In the course of discussing the infamous graph showing the longitudinal increase in the median age of first-R01 award, and the other infamous slide deck showing the aging of the distribution of all NIH-funded PIs there is something that eventually comes up.
@drugmonkeyblog you're approaching 60, and NIH says "automatic 7 yr renewal, but it tapers, and it's your last grant." Would u take it?
— Michael Hendricks (@MHendr1cks) October 12, 2014
To wit, how do we ease the older investigators out of the system, at least to the extent of cutting down how many grants they submit and are awarded?
One person suggested:
— Caroline (@CarolineEBass) October 12, 2014
The first answer is, this already happens. It is a trifle bit harder to track now that RePORTER doesn't seem to have quite as much historical data as the old CRISP system did. And there is no way to specifically search out changes in PI that I am aware of (i.e., it doesn't have some sort of code in the NIH database as does a change in institution or funding IC). But if you keep your eyes out and click on the "History" tab of grant records over at RePORTER, you can occasionally see a younger PI taking over a grant from an older PI. Often this is at the point of a competitive renewal cycle but occasionally (and smarter) the plan will be to put the younger person on as PI in the last 2 years of an awarded interval.
This comes into play frequently, in my experience, when you are talking about BigMech awards, particularly Centers. These are larger programs of research that frequently undergo transitions in the participating component/project PIs and even in the Center Director slot. In fact, we've just come through a round of about 5-8 years in which some Centers in which I have interest (and of which I have knowledge because of peer scientists within them) have been hit with a review mantra: "What are your plans for transitioning to younger scientists?". In several cases I can point to, the Centers have accomplished this feat. The long-standing component heads and even the Center Directors in some cases, have changed from the Older Guard to younger participants. Young Guns and Mid Guns. One, at the least, is on the third generation, the way I calculate it.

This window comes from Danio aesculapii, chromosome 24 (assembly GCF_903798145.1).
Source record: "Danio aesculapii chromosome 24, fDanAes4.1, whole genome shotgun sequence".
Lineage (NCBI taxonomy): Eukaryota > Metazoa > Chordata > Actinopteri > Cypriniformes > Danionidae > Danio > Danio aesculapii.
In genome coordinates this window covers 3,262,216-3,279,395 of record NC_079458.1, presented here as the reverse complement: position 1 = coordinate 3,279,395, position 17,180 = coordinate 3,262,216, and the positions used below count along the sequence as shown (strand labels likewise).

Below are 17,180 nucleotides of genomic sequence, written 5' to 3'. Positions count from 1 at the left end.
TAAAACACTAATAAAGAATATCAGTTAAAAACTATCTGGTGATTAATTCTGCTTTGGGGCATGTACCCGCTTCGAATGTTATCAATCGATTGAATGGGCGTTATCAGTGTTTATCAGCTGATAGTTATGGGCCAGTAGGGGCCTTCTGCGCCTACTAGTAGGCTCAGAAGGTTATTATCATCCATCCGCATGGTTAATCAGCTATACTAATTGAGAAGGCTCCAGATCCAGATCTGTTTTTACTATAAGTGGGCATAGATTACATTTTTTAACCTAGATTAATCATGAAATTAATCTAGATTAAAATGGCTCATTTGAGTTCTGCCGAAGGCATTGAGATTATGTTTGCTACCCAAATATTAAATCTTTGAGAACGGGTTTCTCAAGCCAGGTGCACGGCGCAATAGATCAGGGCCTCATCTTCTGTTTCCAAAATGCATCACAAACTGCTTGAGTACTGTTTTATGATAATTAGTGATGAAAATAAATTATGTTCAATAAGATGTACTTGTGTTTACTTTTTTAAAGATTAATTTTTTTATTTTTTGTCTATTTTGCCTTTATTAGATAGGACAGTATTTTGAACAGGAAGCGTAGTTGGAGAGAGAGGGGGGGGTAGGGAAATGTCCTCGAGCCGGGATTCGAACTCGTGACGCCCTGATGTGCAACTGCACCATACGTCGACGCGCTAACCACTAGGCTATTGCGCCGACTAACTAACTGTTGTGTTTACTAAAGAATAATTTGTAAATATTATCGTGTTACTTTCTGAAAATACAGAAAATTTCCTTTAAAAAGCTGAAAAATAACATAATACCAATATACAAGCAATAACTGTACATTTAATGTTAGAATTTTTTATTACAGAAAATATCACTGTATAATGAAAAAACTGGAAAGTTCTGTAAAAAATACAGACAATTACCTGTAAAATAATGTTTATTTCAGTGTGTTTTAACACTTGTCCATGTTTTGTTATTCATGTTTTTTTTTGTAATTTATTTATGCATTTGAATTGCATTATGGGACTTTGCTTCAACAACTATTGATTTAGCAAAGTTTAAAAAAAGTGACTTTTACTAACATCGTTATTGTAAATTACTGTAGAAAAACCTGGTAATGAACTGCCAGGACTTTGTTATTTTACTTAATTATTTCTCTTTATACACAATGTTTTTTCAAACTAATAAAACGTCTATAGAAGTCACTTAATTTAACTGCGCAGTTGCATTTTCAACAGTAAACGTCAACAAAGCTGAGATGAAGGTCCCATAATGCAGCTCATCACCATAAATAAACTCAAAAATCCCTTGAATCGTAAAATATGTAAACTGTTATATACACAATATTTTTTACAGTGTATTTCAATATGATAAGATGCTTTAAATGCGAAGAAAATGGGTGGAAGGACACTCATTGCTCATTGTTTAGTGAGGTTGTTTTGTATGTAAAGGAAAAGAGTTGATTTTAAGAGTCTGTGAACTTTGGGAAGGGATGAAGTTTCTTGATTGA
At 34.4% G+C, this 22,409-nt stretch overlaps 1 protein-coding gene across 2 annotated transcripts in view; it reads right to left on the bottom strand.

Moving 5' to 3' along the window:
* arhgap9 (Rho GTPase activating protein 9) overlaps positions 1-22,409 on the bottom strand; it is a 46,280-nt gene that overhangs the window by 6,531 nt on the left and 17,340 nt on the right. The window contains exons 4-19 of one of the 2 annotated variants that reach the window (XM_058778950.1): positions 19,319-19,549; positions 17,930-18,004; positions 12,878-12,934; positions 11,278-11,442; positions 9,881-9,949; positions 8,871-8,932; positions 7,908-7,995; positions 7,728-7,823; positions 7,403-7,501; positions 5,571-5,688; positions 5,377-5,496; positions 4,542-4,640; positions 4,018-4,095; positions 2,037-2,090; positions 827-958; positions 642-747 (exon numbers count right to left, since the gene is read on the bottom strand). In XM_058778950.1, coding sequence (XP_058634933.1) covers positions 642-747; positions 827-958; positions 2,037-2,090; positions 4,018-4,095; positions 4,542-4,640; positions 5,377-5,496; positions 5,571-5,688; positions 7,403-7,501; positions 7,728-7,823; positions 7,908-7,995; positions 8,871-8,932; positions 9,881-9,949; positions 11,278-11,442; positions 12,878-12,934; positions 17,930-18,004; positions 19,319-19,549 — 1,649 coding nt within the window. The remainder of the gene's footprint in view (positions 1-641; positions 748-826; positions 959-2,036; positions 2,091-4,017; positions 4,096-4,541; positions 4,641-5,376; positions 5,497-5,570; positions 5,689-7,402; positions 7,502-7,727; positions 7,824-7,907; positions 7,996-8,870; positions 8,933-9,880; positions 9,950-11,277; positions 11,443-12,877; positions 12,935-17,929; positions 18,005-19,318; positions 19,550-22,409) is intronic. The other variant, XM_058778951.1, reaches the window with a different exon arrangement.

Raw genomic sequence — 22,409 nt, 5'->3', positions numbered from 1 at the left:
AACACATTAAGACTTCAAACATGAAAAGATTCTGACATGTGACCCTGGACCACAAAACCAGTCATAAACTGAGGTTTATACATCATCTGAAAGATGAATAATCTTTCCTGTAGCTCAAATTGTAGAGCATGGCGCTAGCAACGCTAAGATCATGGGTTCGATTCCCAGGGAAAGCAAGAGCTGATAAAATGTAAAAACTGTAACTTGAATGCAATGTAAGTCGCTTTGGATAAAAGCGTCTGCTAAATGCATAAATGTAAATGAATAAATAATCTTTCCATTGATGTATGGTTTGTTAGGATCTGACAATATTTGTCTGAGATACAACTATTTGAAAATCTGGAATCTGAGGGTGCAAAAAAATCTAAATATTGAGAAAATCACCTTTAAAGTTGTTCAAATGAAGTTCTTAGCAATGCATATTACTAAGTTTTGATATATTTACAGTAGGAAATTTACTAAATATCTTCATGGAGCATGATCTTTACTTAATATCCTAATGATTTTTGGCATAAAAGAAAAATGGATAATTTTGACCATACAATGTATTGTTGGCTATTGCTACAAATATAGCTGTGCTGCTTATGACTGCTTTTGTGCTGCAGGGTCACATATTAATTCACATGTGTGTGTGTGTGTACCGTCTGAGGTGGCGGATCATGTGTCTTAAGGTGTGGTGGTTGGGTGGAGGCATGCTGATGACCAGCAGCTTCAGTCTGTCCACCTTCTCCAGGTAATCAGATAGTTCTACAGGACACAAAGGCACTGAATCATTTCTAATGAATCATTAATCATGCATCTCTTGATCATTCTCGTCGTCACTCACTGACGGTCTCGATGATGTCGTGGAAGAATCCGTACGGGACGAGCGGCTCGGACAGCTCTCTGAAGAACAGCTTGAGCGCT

In some of these situations there is a smooth exit path for the older investigators. Perhaps they slide down to co-PI or even just "Investigator" on a component. Maybe they have a role on the Administration core or something. Oversee the "Developmental Core".
This appears to be the suggestion of the second Tweet here- as I said, it already exists.
The second answer is, hell no, this leads to stagnation of the science.
And that is really the question for the day. Should we be seeking to continue sustained research programs beyond the natural career life of a given PI? Or is this inherently a bad idea to keep supporting clones of successful PIs? Yes, I realize that we can all argue from anecdote on each side- let's try to avoid this. Is it generally good for the NIH to encourage or discourage such practices?
Are Centers and Program Projects likely to be special in this regard? Should continual PI transition be for Ps and not for Rs?
Are we better, overall, if we just leave it up to new-penny proposals of new projects at different Universities? Should R ...-26s simply go away into the good night?